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Scottie Scheffler in discomfort, contention through two days at THE PLAYERS

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    Written by Paul Hodowanic @PaulHodowanic

    PONTE VEDRA BEACH, Fla. – Scottie Scheffler groaned and grimaced, the normally muted golfer in too much discomfort to maintain his zen-like state. He sat in a lawn chair behind the 14th tee with a physical trainer massaging his neck.

    Although Scheffler had the honor, having just birdied the 13th, he needed a moment. He watched as playing partners Rickie Fowler and Justin Thomas hit ahead of him. Thomas left the tee, with Scheffler still being worked on. Finally, he got out of his chair, strode to the tee – and split the fairway.

    For long stretches of the last two seasons, golf has looked easy to Scheffler. But it wasn’t on Friday, despite what his final scorecard showed, a 3-under 69 that left him 8-under for the tournament, six behind leader Wyndham Clark (65).

    Scheffler, 27, has not reported back or neck problems while winning seven times on the PGA TOUR – including the 2022 Masters Tournament and ’23 PLAYERS – and ascending to the most dominant player in golf. But he first showed signs of pain on the par-4 12th, calling for a physical trainer and requesting Biofreeze after his tee shot.

    World No. 1 Scottie Scheffler deals with injury at THE PLAYERS

    He received treatment after his birdie at the 13th hole, and received medical attention after the 14th – lying on the ground behind the bushes – and again after the 15th.

    “Yeah, I hit a shot on my second hole today (the 11th) and I felt a little something in my neck, and then I tried to hit my tee shot on 12, and that's when I could barely get the club back,” Scheffler said. “So I got some treatment, maybe it loosened up a tiny bit, but most of the day I was pretty much laboring to get the club somehow away from me.”

    Players are allowed to receive mid-round treatment, with one prominent recent example being Will Zalatoris getting his back worked on in the third round of the 2022 BMW Championship. But, a player is only allowed 15 minutes of treatment in total and must stay on pace. Scheffler received no treatment after his group was put on the clock for slow play on the 16th, so the trainer disappeared and Scheffler carried on despite being in obvious discomfort.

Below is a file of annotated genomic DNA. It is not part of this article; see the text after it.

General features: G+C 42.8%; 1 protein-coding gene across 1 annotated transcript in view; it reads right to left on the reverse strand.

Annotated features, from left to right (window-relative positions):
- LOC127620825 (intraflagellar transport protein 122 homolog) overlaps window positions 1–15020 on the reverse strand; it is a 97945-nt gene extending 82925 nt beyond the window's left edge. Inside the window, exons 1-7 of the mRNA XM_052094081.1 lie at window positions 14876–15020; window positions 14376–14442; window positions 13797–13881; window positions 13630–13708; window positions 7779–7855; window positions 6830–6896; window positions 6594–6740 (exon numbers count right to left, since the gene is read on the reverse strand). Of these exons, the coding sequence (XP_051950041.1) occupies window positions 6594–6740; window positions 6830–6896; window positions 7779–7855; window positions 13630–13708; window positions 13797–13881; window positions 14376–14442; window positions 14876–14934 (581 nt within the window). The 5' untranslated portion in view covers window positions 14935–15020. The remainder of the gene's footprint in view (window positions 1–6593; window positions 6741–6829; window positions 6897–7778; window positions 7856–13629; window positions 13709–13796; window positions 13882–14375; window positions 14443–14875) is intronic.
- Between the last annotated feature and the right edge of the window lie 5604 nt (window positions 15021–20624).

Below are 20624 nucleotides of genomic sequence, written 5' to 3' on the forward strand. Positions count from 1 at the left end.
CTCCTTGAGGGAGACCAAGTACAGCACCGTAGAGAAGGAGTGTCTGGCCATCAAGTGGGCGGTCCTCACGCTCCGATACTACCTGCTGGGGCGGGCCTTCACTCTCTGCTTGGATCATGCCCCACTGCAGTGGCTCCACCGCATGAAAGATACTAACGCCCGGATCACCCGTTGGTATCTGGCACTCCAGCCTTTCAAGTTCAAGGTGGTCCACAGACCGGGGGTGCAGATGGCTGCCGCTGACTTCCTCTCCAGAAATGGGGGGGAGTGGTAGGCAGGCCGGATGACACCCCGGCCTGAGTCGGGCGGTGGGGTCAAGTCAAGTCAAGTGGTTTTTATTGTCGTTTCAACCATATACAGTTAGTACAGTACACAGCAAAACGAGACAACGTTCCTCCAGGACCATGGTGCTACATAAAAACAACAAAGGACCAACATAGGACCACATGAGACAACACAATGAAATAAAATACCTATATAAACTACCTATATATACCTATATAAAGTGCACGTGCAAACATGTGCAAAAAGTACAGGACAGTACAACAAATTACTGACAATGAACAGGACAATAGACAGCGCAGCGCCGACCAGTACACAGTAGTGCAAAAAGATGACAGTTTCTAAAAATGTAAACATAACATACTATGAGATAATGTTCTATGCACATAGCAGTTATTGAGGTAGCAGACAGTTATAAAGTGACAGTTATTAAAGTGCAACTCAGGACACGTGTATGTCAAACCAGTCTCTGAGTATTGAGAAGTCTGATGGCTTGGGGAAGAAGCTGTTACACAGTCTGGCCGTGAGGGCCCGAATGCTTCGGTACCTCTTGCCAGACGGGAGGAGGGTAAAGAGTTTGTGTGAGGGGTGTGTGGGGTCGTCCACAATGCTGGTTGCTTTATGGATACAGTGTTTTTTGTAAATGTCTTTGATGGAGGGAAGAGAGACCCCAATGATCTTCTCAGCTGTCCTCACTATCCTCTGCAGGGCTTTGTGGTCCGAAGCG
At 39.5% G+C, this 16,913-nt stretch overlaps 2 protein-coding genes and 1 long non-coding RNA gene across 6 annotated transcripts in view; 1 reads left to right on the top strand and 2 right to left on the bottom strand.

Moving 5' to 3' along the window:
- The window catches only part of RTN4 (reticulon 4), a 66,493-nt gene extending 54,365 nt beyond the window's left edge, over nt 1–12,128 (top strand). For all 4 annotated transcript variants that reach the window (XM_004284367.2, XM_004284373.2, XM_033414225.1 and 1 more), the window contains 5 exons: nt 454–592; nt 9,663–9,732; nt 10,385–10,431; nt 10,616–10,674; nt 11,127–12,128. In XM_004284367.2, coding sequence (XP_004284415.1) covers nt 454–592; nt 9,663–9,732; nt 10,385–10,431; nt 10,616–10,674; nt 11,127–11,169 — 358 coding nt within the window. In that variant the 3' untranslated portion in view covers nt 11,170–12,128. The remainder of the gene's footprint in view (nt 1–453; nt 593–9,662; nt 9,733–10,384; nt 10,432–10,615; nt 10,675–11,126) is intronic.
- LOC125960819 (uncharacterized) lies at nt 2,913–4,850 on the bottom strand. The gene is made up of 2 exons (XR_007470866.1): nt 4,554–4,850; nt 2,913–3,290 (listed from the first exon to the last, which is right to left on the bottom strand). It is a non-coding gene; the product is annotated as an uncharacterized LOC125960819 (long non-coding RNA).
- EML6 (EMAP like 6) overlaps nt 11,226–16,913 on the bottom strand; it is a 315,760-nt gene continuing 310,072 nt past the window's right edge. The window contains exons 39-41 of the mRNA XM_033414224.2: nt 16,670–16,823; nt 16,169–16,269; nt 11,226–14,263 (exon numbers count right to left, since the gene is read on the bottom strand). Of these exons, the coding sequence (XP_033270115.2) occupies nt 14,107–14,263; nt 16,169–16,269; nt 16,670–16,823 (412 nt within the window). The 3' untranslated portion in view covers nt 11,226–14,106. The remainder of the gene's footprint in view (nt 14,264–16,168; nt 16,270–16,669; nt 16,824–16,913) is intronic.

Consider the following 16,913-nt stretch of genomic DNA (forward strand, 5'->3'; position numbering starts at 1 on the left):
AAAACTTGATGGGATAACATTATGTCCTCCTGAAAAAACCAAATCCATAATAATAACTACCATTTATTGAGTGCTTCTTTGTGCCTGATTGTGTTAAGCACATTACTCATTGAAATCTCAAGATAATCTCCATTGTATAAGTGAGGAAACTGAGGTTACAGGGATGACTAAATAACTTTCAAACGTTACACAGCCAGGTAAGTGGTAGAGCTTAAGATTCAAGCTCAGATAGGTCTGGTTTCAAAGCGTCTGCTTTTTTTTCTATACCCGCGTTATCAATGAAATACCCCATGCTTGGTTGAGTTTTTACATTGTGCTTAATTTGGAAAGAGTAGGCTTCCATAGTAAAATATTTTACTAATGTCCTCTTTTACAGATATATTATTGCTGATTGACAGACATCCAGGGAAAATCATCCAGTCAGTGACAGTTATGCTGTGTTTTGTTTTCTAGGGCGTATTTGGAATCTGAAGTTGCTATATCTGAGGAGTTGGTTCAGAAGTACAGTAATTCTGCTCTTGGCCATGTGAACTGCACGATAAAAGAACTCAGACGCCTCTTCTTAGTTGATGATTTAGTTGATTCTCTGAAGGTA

The defending PLAYERS champion winced and reached for his neck, and some exaggerated footwork (even for Scheffler) suggested a hurt man trying anything he could to cobble together a swing. But beware the injured golfer, particularly if it’s the ever-dangerous world No. 1.

    Scottie Scheffler chips in for birdie at THE PLAYERS

    “The way I was getting around the course, the way my neck was feeling, I didn't know if I was going to be able to continue playing,” said Scheffler, who went to get treatment immediately after signing his scorecard. “So yeah, good fight out there.”

    Perhaps it should come as no surprise that he found a way to keep himself in contention. He’s done it nearly every week for the last two years, showing unrivaled consistency regardless of the circumstances. He turned around his stubbornly shaky putting and won by five at the Arnold Palmer Invitational presented by Mastercard a week ago. He will need to overcome a new challenge – his tweaked neck – to unlock his best at THE PLAYERS Championship.

    He made the turn in 2-under 34, bouncing back from a bogey on No. 14 with a birdie on No. 15. Then he birdied the par-5 second and chipped in for a birdie on the par-3 third after grimacing on his tee shot. That briefly vaulted Scheffler into the lead at 9-under, but his body relented in his closing holes while Clark surged. Scheffler nearly fell over on several tee shots in his closing holes and spent much of the walks between every shot stretching out his neck.

    He bogeyed the par-4 sixth and failed to birdie the par-5 ninth, while Clark carded a 6-under 30 on his inward nine. Still, for Scheffler a six-shot deficit is better than the alternative, withdrawing.

    “I did what I could to kind of stay in the tournament today,” he said, “and hopefully it'll loosen up and then I'll be able to make somewhat normal swings tomorrow.”

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